I was immediately inspired to try the first project, drawing with two pens. The idea is to bind two pencils (of different hardness) together and with them draw a single object/person/self-portrait.  I admit that I went pretty much to my own version of the project rather than following the method precisely. This meant that I missed out on one of the prime aims of this project which is to get you making marks on the inside of the form and break the habit of “using line to draw the outer contour line first.”  I did at least manage the other purpose of the exercise, to wit, making interesting and varied marks. My first drawing was made with my Lamy Safari pen and a ballpoint pen that was just lying around, bound together.

My Cat, pen and ink and ball point pen, 18cm x 14 cm, 19 January 2014

My Cat, pen and ink and ball point pen, bound together, 18cm x 14 cm, 19 January 2014

I’m mentioning the size of the drawings because the book suggests that you limit this project to something no bigger than 30 cm. My initial reaction is that I would like to use this technique on a much larger scale where I think that the lines would be very beautiful, while the technique would be less obvious from a distance away. At this smaller scale it seems to easy to lose sight of your subject.

I had so much fun with the first drawing that I decided to use the same approach when I was at the cafe this morning. This time I used my Copic Multiliner and a Pitt Artist pen (Sanguine 188), held together in my hand as I had nothing to bind them with.

Van,  Copic Multiliner and Pitt artist pen, held together, 21 cm x 28 cm, 20 January 2015

Van, Copic Multiliner and Pitt artist pen, held together, 21 cm x 28 cm, 20 January 2015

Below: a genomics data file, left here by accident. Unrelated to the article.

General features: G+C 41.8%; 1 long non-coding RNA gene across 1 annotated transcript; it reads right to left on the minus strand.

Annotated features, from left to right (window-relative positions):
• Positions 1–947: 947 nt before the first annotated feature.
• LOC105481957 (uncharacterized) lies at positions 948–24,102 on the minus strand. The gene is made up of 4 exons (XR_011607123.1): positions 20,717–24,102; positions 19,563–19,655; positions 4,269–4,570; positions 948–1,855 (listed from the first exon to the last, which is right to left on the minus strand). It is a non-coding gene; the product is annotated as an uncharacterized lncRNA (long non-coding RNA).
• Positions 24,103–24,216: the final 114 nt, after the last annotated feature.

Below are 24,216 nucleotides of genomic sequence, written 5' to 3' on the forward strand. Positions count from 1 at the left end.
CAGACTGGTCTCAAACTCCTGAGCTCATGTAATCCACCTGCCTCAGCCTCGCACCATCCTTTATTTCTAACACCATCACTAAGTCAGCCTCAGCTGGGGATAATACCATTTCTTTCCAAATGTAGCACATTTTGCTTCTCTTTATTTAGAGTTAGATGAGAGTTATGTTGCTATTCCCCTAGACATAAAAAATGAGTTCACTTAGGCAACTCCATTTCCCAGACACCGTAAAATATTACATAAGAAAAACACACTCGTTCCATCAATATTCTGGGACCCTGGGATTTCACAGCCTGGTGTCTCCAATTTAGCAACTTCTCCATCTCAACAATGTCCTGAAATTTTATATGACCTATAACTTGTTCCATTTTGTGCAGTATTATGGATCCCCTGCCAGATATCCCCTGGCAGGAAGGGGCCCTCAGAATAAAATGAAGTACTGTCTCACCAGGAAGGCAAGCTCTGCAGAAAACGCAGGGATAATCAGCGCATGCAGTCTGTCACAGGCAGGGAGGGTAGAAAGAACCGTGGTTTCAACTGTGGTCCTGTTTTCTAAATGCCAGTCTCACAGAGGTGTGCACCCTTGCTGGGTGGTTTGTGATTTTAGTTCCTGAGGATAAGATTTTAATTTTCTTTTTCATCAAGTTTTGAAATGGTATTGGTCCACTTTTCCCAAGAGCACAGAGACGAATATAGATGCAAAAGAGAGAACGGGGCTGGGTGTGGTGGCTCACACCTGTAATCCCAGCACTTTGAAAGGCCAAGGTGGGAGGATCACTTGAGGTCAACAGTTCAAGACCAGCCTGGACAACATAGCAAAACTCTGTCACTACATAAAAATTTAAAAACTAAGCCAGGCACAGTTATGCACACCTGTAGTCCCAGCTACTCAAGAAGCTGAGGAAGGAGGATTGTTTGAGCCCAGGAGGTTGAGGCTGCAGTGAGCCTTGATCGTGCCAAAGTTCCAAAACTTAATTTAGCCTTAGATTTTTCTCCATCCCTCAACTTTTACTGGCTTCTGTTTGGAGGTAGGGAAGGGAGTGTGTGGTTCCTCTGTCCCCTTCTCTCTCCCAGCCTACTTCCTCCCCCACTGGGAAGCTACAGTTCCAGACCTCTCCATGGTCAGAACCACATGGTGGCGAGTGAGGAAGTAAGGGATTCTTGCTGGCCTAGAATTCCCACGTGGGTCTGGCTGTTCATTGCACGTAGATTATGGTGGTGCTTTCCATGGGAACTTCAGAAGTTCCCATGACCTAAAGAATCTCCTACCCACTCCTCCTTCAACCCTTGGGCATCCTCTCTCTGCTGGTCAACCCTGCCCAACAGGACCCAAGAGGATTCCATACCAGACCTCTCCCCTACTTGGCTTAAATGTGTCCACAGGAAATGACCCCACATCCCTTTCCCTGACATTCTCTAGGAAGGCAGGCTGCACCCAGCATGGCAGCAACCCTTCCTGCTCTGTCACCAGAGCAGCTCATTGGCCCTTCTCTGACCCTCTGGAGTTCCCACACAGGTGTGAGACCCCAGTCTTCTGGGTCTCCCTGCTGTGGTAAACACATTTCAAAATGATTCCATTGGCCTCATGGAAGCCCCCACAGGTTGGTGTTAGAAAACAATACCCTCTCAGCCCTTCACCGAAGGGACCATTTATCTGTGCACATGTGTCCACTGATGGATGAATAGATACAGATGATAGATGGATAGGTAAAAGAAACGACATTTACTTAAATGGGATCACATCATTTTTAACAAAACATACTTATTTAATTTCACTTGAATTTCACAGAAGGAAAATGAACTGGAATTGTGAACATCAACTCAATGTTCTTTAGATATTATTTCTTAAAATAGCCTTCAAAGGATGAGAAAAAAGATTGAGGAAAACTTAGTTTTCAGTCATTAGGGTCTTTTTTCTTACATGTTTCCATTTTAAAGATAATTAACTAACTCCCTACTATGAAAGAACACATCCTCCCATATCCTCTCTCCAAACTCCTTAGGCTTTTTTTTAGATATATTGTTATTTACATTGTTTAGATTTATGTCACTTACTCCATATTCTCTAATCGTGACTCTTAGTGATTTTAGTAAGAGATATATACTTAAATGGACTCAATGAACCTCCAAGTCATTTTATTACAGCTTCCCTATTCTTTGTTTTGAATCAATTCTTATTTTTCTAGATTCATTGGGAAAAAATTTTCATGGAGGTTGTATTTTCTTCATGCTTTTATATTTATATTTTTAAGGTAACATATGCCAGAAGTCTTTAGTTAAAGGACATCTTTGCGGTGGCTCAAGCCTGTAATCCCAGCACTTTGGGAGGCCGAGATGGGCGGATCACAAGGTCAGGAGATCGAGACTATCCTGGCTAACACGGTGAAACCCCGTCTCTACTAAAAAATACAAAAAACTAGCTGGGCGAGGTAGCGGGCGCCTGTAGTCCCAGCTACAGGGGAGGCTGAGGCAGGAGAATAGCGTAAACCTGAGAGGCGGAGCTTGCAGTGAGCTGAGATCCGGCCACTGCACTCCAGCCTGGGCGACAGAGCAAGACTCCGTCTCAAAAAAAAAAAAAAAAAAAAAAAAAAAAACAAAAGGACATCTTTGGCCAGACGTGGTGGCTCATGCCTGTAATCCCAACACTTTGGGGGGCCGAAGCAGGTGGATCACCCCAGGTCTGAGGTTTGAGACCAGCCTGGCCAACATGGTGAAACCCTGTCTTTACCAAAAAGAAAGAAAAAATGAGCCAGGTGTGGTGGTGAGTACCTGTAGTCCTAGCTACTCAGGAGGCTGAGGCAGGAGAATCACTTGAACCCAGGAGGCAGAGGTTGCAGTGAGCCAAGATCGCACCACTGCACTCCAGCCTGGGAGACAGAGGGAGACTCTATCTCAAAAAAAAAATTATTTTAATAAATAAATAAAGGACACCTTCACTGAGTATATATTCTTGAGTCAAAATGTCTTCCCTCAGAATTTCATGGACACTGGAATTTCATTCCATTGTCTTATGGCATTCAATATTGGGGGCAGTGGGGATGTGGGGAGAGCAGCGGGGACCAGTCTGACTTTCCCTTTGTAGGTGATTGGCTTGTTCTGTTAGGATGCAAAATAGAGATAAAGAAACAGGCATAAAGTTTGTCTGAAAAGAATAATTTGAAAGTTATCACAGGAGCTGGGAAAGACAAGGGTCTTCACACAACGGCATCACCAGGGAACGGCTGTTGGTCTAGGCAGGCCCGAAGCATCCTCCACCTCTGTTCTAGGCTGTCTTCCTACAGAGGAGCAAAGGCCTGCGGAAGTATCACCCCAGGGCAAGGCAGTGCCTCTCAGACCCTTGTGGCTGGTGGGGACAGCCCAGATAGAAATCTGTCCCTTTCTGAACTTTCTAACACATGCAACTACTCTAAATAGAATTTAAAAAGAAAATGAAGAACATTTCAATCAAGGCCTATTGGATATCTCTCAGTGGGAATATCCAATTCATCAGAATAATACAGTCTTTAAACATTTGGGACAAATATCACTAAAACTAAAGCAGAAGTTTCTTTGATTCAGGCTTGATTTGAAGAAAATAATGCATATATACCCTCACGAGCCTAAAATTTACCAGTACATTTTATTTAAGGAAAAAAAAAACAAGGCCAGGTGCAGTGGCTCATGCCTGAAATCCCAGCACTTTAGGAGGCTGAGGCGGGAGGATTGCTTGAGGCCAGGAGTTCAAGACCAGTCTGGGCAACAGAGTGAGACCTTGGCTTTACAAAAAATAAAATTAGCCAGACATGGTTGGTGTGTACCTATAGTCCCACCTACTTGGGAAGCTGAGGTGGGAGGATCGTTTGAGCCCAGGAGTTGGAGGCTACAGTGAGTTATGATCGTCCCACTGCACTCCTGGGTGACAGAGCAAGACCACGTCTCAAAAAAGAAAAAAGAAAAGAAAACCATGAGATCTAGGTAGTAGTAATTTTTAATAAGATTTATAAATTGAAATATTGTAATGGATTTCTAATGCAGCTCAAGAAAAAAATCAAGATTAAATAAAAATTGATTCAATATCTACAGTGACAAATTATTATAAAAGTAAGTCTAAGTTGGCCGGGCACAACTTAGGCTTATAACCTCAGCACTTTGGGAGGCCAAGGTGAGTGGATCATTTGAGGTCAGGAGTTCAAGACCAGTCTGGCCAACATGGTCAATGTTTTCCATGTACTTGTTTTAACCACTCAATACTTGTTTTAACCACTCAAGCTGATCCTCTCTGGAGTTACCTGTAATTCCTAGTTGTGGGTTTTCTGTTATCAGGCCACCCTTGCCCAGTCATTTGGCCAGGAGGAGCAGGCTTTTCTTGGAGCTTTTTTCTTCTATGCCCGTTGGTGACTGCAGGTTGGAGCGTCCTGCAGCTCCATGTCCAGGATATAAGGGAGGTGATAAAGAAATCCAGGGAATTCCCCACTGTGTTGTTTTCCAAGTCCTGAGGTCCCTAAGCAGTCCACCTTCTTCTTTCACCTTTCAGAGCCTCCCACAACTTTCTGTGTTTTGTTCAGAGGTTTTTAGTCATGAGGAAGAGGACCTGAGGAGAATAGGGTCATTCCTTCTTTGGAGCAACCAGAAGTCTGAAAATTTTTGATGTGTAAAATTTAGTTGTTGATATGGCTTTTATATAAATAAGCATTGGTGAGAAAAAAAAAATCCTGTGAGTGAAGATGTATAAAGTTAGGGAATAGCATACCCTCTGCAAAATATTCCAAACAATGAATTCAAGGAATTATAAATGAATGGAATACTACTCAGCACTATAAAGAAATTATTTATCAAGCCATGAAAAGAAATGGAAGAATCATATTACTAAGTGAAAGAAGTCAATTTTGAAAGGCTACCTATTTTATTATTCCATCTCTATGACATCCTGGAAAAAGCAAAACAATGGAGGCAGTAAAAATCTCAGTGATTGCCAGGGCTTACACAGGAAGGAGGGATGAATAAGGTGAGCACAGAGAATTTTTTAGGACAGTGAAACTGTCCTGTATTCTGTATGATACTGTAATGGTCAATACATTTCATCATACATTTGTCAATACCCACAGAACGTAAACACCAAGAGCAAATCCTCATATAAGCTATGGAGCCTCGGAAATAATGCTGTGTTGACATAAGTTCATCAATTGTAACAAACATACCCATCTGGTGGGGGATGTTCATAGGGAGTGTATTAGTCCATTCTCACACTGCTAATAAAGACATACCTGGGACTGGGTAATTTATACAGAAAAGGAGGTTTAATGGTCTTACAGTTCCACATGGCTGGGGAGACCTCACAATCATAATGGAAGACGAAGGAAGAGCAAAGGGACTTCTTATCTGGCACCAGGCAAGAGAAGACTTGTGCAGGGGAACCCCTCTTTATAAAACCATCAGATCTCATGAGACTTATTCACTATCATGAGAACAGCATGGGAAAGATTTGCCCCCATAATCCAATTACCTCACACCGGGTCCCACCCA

What stands out for me in this drawing are the lovely loose lines in the body of the van. While I’ve achieved a good contrast between the van and the background, the background marks are all a bit same-y. It may have been a more interesting drawing if I varied those marks a bit more.

I couldn’t resist yet another drawing when, on my way home, I saw nearby Mt Tennant, with a cap of low cloud over it’s peak and the scar from the landslide in 2012, still visible. I chose to use two watercolour pencils held together. I varied the colours, between Faber-Castell Cold Grey V-234 and Cool Grey VI-235 with Derwent Watercolour Prussian Blue 35, Blue Grey 68 and Rexel Cumberland Derwent watercolour 17.

Mt Tennant under low cloud, watercolour pencils, held together, 24 cm x 32 cm on Canson Montval, 200gsm, watercolour block, 20 January 2015

Mt Tennant under low cloud, watercolour pencils, held together, 24 cm x 32 cm on Canson Montval, 200gsm, watercolour block, 20 January 2015

I think this last drawing is the least successful of the three, perhaps because the marks I made were too similar in style and lacked the contrast of the previous drawings, where I used two different types of pens. See I’m learning already.